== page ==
I’ve wanted to do this hike for years and just never made it there… Either it was too rainy when I got to Tofino or I was in Tofino to go to the beach or another event. If I’m being honest, I also thought this hike was in Ucluelet (not Tofino like it actually is!) so it was probably best I waited for a friend to suggest we go and tag along with them so I actually got where I planned to go!
I’m talking about the hike to the famous Canso Bomber plane crash site in Tofino. Starting near Radar Hill, you walk through some dense West Coast rain forest, a genuine muddy bog, an absolute maze of tree roots, and around a crater lake left by bomb detonations after the crash. In total, the hike was only about 4.9km rountrip, but it was certainly one of the more interesting short hikes I’ve ever done!
Let’s start at the beginning: You park in the small lot on the road to Radar Hill. You are within the Pacific Rim National Park boundaries here, so grab a parking pass to avoid any tickets and such. Before you set off, plan accordingly… If it’s been dry, you’re probably good to go in runners but if there’s been a lot of rain, it will be VERY muddy. I made the trip in a dry stretch and so didn’t have to deal with any mud, but there were shoes scattered about on the trail. From what I’ve heard, it sounds like the mud can eat shoes off hikers’ feet and only gives them up as it starts to dry up. I certainly said a little silent prayer for all those people who lost their shoe(s) and had to walk out barefoot!
Once you are ready to go, walk back out to the highway and turn right. As you go, you can count the poles to find the trail entrance. The trail starts at the 15th pole. I never really started counting, but found the entrance just fine – there were flags, strings, and graffiti on the pole. Turn there.
The trail starts with a gradual climb to an old abandoned building. It’s now covered in graffiti, empty and very smelly, but I have no idea what it was used for when it was built. There are these tracks or drains built into the floor inside but the walls are solid concrete so nothing was driving in and out. The smell really was quite gross so I didn’t hang around long to investigate (if you know more about the building, please comment below!).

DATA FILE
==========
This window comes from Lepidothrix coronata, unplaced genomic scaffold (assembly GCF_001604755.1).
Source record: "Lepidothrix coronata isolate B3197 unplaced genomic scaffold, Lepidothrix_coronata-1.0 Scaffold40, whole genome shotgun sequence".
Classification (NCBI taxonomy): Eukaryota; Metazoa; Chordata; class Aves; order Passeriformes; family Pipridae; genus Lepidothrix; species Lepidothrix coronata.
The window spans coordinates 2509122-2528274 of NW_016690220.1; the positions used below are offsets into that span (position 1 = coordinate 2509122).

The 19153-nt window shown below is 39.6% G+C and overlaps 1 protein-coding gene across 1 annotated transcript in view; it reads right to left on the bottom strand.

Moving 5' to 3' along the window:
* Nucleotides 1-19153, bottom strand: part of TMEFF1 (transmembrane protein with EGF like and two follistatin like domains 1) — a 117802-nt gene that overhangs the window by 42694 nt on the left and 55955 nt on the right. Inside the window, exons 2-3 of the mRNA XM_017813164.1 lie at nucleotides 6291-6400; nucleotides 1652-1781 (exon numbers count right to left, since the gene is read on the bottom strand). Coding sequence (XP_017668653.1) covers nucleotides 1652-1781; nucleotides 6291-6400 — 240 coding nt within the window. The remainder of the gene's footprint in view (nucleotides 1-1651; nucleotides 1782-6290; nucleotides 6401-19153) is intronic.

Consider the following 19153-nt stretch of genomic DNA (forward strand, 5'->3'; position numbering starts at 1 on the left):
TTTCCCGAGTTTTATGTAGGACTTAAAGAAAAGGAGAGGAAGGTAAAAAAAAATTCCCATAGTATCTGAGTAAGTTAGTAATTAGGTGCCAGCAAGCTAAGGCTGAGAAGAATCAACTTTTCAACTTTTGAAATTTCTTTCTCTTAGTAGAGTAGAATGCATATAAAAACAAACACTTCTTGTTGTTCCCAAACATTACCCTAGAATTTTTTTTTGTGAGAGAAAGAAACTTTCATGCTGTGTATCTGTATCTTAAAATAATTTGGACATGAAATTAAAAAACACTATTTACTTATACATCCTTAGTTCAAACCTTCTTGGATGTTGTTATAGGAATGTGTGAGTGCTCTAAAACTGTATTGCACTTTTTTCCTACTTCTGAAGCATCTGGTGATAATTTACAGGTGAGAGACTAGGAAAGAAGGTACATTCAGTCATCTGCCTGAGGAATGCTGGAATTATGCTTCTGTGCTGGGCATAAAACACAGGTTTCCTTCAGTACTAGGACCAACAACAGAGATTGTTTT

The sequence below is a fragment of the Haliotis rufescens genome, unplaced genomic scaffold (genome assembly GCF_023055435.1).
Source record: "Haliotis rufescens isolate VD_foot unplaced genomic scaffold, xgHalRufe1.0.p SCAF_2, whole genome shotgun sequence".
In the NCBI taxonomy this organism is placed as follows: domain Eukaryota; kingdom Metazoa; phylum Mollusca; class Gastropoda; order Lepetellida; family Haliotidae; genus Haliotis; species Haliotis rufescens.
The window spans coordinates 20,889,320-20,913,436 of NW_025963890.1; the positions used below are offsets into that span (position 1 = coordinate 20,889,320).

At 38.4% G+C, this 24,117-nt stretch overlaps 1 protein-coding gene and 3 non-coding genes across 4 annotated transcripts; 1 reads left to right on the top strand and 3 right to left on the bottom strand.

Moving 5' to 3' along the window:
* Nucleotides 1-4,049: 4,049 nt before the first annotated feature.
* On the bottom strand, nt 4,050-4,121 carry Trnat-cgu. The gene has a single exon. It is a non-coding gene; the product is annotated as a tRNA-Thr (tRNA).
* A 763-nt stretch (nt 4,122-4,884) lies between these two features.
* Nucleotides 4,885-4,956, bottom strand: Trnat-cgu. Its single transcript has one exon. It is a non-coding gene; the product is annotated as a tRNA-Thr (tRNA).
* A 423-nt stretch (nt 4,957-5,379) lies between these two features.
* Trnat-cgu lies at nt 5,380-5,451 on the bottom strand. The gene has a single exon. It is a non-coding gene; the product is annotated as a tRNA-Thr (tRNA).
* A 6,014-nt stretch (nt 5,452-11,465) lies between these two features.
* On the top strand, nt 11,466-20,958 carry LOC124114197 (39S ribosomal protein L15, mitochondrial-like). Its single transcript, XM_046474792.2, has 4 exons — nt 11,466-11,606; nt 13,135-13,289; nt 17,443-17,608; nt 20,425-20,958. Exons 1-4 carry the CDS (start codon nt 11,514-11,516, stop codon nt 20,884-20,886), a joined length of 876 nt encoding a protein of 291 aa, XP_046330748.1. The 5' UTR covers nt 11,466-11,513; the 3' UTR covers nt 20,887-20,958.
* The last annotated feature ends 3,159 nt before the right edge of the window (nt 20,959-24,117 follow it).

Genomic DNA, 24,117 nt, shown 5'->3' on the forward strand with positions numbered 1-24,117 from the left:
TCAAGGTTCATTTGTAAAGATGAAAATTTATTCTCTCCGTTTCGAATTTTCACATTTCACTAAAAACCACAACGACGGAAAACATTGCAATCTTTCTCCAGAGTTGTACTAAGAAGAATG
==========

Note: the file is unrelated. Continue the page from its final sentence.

To continue on the hike, you walk around the perimeter of the building and you’ll see the trail veer off to the right and go down an embankment. The ground levels out again, but you’ll be in the bog now. Depending on the season and the day you choose to go, this will either be the muddiest hike you’ve ever encountered or it’ll be just fine. Either way, it’s going to be entertaining! Have fun, get a little dirty, and follow the many flags and rope through the bog. You’ll see everyone takes their own route… just pick the driest and go!
The hike will probably take 30-60 mins from the parking lot to the crash, depending on the mud situation and how fast you decide to go. As you get close to the crash site, you’ll see this mini lake. When the plane crashed in 1945 it was carrying 12 people and a few bombs. Amazingly enough, everyone survived the crash and none of the bombs detonated. After the crash, the bombs were dragged a safe distance away and detonated, creating a 6m crater that is now filled with water. Once you’ve reached this crater, look up and there’s the plane!!
I’m sure the crash left a big gap in the trees around it when it happened, but as time has passed, the plane wreck is now just simply perched on the side of a hill surrounded by lush green forest. It’s in remarkable shape considering it crashed over 70 years ago and was fully stripped (of guns and electronics) by the army rescuers that came in to save the crew.
The years have brought many curious hikers and would be artists. The plane is covered in graffiti (the little dog face was my favourite! haha) and stores a remarkable amount of empties (don’t be that guy… Please pack out what you pack in!). It’s a relic from another time and generation and my trip here helped reignite my interest in the goings on of war on our beautiful West Coast.
I spent about an hour exploring in and around the plane. You can get right inside, climb on top, and have a rest under the wings. You can venture a little further out from the plane and see other pieces of the wreckage that broke off during the crash. It’s steep terrain here, but use caution and you’ll be just fine.
The hike out was fine and I was happy to pass quite a few people on their way in to see this pretty cool site. Back at the car, I thanked my lucky stars for the dry day and mud-free trails! I also happily checked the Bomber plane crash hike off my summer bucket list for 2018!
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